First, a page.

“Experience is not what happens to a man. It is what a man does with what happens to him.” – Aldous Huxley
It looks like the Eurozone has confounded its critics, and some may say, the fundamentals, by showing signs of life after its most recent bout of recession.
If the current economic forecast holds, the European Union (EU) is expected to announce next week that the Eurozone has finally emerged from its nearly three-year descent into recessionary territory. The 17-nation currency union should show that it has expanded its GDP by 0.2% over the course of the second quarter of 2013.
Hardly a staggering rise, but considering that growth has either stagnated or shrunk over the last several years, including the recent string of six straight quarters into negative territory, the gains are sure to be widely heralded.
The European Central Bank (ECB) president, Mario Draghi, is doing all that he can to keep the momentum going, by dropping the ECB’s interest-rate levels to historical lows. Draghi has indicated that the levels will remain in place for the near future.
The relative improvement in the U.S. economy is certainly another key factor in supporting the small but noticeable increase in the Eurozone’s recent growth.
For those investors who may feel that the Eurozone’s potential emergence is more than just a head-fake from its extended slump and indicative of a possible growth trend, the time may be right to reacquaint yourself with the region’s equity market.
This may be done via several euro-centric ETFs, including VGK, which tracks the FTSE Developed Europe Index and primarily consists of over 500 common stocks from among 17 European countries, mainly the UK, Germany, France, and Switzerland. VGK is up 8.7% year-to-date.
Back on the home front, Wall Street remains in something of a sideways trend, which continues to beg the question of whether the market is consolidating for more record-setting highs, or whether it is running out of juice and on the verge of spilling over into correction territory.
In a reversal of the previous few weeks, all three of the major indices dropped into the red last week, though hardly by a dramatic level. In fact, it is difficult to read too much of anything into the market based on last week’s performance, given that trading volume came in close to the year’s low.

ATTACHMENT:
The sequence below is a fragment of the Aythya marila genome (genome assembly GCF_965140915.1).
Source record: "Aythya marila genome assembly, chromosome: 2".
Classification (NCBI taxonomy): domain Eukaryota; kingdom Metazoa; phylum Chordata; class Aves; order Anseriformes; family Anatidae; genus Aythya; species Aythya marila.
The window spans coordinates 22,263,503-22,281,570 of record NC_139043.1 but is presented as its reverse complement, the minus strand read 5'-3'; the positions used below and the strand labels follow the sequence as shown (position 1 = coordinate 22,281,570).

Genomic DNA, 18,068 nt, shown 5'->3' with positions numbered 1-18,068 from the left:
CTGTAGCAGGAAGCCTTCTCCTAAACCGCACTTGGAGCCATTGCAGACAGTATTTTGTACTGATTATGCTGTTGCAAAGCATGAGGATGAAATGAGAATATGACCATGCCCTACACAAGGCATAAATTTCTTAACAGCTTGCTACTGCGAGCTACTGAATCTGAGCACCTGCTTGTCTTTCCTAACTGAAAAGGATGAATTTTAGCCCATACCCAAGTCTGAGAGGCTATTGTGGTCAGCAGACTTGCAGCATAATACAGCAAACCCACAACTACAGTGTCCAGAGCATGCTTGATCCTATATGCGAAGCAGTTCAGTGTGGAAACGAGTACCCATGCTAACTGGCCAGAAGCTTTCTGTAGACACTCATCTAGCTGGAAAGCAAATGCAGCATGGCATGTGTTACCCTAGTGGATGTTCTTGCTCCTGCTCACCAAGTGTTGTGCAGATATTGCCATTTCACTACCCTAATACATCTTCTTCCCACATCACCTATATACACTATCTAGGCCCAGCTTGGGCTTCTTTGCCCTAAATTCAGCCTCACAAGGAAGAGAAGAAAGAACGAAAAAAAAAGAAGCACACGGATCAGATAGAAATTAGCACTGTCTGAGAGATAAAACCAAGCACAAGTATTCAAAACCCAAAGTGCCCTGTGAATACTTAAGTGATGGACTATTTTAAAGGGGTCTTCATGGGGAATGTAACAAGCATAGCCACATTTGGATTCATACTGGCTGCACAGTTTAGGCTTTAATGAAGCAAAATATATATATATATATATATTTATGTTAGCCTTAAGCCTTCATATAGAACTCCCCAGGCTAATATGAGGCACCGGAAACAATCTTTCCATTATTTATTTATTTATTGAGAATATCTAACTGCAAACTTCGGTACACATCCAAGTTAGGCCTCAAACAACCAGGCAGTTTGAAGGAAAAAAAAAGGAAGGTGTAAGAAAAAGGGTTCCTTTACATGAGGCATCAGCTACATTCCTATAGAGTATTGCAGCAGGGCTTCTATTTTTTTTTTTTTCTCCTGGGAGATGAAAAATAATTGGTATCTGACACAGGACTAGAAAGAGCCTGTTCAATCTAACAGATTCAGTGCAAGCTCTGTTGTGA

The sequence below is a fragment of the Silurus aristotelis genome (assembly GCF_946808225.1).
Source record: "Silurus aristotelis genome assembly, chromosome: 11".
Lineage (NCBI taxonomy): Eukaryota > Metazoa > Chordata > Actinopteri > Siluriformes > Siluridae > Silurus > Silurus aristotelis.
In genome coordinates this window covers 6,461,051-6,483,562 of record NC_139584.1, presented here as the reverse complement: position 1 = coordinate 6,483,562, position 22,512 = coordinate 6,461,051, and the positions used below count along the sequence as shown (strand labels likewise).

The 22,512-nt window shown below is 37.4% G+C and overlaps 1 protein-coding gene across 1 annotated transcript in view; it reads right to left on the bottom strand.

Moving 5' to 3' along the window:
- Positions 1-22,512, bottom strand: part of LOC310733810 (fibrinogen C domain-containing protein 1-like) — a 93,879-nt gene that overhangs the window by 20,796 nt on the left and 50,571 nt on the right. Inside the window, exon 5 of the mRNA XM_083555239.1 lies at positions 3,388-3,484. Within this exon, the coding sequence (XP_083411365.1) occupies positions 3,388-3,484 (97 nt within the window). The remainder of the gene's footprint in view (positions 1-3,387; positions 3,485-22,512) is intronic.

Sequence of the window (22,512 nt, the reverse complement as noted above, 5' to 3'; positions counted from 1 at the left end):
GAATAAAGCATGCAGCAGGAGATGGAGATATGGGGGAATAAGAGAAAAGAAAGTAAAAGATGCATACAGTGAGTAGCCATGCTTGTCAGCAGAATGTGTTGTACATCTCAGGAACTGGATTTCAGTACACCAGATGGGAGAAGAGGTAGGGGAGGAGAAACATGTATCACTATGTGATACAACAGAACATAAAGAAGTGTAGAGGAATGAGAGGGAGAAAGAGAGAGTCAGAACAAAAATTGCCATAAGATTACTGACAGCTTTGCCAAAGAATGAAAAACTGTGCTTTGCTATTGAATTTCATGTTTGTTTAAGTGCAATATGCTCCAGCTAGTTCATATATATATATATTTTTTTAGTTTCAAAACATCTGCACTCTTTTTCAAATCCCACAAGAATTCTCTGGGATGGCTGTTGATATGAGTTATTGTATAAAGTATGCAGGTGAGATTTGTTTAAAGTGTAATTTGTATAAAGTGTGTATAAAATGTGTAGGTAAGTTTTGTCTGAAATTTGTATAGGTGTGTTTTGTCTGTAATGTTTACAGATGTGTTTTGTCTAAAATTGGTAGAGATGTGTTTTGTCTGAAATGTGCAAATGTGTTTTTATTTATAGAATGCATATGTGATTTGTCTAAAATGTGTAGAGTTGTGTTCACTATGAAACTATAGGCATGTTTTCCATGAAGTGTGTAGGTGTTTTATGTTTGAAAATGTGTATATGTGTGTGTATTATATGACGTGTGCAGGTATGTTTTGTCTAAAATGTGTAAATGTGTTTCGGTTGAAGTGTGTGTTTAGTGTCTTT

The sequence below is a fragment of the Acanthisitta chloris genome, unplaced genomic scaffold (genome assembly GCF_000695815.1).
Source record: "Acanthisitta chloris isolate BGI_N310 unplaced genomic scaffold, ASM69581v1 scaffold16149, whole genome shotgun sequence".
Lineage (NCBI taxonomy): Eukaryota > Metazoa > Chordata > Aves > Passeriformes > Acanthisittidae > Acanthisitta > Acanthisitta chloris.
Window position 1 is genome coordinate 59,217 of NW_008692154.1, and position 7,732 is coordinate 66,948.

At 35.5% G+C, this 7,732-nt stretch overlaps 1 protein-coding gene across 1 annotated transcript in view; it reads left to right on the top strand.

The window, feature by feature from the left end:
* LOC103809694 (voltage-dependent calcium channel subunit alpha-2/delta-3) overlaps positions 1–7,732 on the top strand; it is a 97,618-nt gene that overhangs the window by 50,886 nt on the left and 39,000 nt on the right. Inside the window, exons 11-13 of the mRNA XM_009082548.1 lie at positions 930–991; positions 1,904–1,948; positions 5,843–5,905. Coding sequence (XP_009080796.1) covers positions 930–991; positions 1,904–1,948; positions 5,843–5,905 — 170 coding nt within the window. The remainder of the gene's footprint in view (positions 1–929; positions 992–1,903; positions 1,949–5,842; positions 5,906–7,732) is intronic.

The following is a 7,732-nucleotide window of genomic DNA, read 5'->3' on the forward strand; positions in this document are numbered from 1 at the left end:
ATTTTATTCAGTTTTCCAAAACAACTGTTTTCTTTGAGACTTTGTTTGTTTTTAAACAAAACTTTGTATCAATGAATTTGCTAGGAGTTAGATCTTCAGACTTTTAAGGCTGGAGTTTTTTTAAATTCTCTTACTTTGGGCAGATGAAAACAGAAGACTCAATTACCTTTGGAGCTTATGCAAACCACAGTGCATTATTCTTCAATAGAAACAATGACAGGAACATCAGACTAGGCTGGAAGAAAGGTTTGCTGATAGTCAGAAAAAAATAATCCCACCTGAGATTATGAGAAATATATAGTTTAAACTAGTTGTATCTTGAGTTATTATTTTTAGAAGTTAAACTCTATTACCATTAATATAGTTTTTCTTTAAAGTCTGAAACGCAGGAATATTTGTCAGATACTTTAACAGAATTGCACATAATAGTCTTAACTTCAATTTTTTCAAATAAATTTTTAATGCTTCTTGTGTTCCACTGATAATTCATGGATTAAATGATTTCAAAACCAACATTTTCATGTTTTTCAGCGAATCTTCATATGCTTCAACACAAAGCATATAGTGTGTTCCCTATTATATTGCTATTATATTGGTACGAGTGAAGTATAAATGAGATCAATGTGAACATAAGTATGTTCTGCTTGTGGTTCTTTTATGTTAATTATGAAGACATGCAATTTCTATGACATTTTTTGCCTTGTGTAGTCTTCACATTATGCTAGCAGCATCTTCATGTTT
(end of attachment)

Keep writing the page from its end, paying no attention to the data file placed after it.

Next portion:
Given that low volume can easily translate into high volatility, the relatively small losses for the major indices can almost be seen in a positive light, as no major “sell” indicators have been set off in the broader market.
The benchmark S&P 500 Index (SPX) fell 1.1% to 1,691, and for the moment at least, 1,700 appears to be serving more as resistance than support.
The Dow Jones Industrial Average (DJIA) lost 1.5%, snapping a winning streak going back to early summer. Meanwhile, the Nasdaq (COMP), which has been outperforming the DJIA and the SPX on a routine basis lately, shed 0.8% over the course of the last five trading sessions.
If you use volatility as one indicator for the overall market, a quick glance at the Chicago Board Options Exchange Market Volatility Index (VIX) shows that the “fear gauge” rose by over 10% last week. The rise came on the heels of the VIX sitting close to its lowest level of the year just last week.
VXX (S&P 500 VIX Short-Term Futures ETN) tracks the S&P 500 VIX Short-Term Futures Index Total Return, and generally goes up as the market goes down, and vice versa. It remains an option for investors who are considering a vehicle to incorporate some volatility insurance into their portfolio.
What the Periscope Sees
The Sabrient SectorCast ETF Rankings rate each of the ten U.S. industrial sector iShares (ETFs) by Sabrient’s proprietary Outlook Score and are revised on a weekly basis.
The trend in sectors continues, as the Technology Sector hits the top of the SectorCast rankings for yet another week. The Financial Sector stays in the number two spot, with the Consumer Goods Sector following in third place.
Here is the current list of some of the top-performing Technology Sector ETFs year-to-date, as of the end of the first week of August:
FDN — First Trust Dow Jones Internet Index Fund, +30.15%
SOXX — iShares PHLX SOX Semiconductor Sector Index Fund, +23.35%
FXL — First Trust Technology AlphaDEX Fund, +21.59%
QTEC — First Trust NASDAQ-100 Technology Sector Index Fund, +20.77%
IGV — iShares S&P GSTI Software Index Fund, +18.04%
SMH — Market Vectors Semiconductor ETF, +17.91%
Full disclosure: The author does not personally hold any of the ETFs mentioned in this week’s “What the Periscope Sees.”
Disclaimer: This newsletter is published solely for informational purposes and is not to be construed as advice or a recommendation to specific individuals. Individuals should take into account their personal financial circumstances in acting on any rankings or stock selections provided by daniel Sckolnik or Sabrient. Neither Daniel Sckolnik nore Sabrient makes any representations that the techniques used in its rankings or selections will result in or guarantee profits in trading. Trading involves risk, including possible loss of principal and other losses, and past performance is no indication of future results.